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The “ASEAN Way” is based on the principle of consensus; any individual member state effectively has a veto over any proposal with which it disagrees. Dividing ASEAN and Conquering the South China Sea analyzes how China uses its influence to divide ASEAN countries in order to prevent them from acting collectively to resolve their territorial disputes with China in the South China Sea. Using comparative case studies of China’s relations with Cambodia, the Philippines, and Myanmar, O’Neill argues that the regime type in the country with which China is interacting plays an important role in enhancing or constraining China’s ability to influence the governments of developing states within ASEAN and globally. Authoritarian institutions facilitate Chinese influence while democratic institutions inhibit that influence. O’Neill argues that as long as ASEAN includes developing, authoritarian regimes, and given that the United States and other global powers are unlikely to risk any serious conflict over each push of China’s maritime boundaries, little by little, China will assert its sovereignty over the South China Sea. Nevertheless, noting the long-term, global trend of states democratizing, he contends that if China chooses to engage in more sophisticated bilateral politics, such as providing incentives to a broader range of interest groups in democratic states, then China will have more success in projecting its power globally.

Table of Contents

  1. Cover
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  1. Title Page, Copyright
  2. pp. i-iv
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  1. Contents
  2. p. v
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  1. Illustrations
  2. p. vi
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  1. Tables
  2. p. vii
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  1. Acknowledgments
  2. pp. viii-ix
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  1. Abbreviations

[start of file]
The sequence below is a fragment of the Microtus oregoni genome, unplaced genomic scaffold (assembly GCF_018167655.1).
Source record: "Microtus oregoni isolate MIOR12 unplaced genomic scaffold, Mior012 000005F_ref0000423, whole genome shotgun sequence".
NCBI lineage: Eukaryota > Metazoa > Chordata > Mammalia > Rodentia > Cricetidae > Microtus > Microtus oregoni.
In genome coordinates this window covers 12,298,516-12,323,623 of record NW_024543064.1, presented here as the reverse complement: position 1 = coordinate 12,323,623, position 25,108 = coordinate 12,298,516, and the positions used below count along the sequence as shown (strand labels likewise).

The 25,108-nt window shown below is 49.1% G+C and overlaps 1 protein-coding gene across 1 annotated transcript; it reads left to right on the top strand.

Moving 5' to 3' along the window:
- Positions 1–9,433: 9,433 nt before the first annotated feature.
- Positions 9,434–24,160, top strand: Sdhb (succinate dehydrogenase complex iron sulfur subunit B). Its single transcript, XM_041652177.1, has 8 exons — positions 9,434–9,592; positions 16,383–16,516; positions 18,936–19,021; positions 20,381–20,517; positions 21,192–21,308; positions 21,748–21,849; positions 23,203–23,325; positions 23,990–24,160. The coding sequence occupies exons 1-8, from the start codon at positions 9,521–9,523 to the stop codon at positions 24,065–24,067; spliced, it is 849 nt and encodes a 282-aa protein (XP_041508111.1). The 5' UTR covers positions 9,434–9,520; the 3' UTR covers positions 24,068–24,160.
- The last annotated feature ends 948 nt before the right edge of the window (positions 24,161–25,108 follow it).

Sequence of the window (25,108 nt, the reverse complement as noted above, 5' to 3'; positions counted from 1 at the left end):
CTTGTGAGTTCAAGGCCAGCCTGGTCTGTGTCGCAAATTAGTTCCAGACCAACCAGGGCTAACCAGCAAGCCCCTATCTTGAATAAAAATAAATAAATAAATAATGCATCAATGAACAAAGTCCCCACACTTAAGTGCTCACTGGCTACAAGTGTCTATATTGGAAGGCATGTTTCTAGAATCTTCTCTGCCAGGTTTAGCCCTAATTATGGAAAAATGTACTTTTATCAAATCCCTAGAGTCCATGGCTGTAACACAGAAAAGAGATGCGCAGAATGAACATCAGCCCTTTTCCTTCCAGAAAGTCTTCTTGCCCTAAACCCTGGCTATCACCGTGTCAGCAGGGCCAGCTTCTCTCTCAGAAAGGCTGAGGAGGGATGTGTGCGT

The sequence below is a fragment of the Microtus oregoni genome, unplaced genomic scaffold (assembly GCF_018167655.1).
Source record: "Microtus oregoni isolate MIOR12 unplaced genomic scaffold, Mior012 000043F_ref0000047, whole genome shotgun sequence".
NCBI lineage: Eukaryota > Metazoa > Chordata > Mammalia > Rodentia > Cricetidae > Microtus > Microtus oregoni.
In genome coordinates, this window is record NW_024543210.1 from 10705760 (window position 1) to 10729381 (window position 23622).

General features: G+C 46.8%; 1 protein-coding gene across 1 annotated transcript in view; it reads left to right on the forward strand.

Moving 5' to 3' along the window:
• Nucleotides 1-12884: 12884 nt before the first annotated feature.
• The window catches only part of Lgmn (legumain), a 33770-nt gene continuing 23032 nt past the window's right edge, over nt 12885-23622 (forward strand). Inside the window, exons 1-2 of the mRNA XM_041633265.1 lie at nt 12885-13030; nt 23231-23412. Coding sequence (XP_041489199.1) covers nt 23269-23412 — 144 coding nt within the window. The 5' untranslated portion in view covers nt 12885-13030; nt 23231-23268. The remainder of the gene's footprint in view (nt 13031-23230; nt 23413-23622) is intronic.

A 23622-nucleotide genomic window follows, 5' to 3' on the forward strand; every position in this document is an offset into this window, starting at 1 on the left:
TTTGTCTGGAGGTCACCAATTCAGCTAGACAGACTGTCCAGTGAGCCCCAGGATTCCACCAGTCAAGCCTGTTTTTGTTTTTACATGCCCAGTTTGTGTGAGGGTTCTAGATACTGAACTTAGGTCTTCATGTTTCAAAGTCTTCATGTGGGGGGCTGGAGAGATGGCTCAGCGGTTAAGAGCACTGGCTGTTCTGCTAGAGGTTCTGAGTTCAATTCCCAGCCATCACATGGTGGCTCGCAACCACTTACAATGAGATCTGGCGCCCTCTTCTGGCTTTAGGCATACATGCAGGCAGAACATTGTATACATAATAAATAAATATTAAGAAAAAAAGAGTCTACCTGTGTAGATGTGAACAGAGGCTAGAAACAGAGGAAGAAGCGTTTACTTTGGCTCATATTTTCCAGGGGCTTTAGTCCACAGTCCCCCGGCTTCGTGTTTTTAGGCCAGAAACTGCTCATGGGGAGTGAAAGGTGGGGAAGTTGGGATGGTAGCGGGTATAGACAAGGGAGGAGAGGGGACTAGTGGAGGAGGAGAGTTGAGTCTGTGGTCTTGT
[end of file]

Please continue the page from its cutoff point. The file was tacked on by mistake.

2. pp. x-xii
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  1. Introduction
  2. pp. 1-23
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  1. Multilateralism and Divisions in ASEAN
  2. pp. 24-44
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  1. ASEAN Member States’ Maritime Claims
  2. pp. 45-67
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  1. Buying Influence
  2. pp. 68-92
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  1. Comparative Political Systems
  2. pp. 93-111
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  1. Sino-Cambodian Ties That Bind
  2. pp. 112-145
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  1. Sino-Philippine Relations
  2. pp. 146-178
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  1. Evolving Institutions and Declining Chinese Influence in Myanmar
  2. pp. 179-213
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  1. Dividing ASEAN and the Limits to China’s Influence Abroad
  2. pp. 214-236
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  1. Index
  2. pp. 237-262
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Additional Information

ISBN
9789888455461
Related ISBN
9789888455966
MARC Record
OCLC
1082878380
Pages
232
Launched on MUSE
2019-01-21
Language
English
Open Access
No
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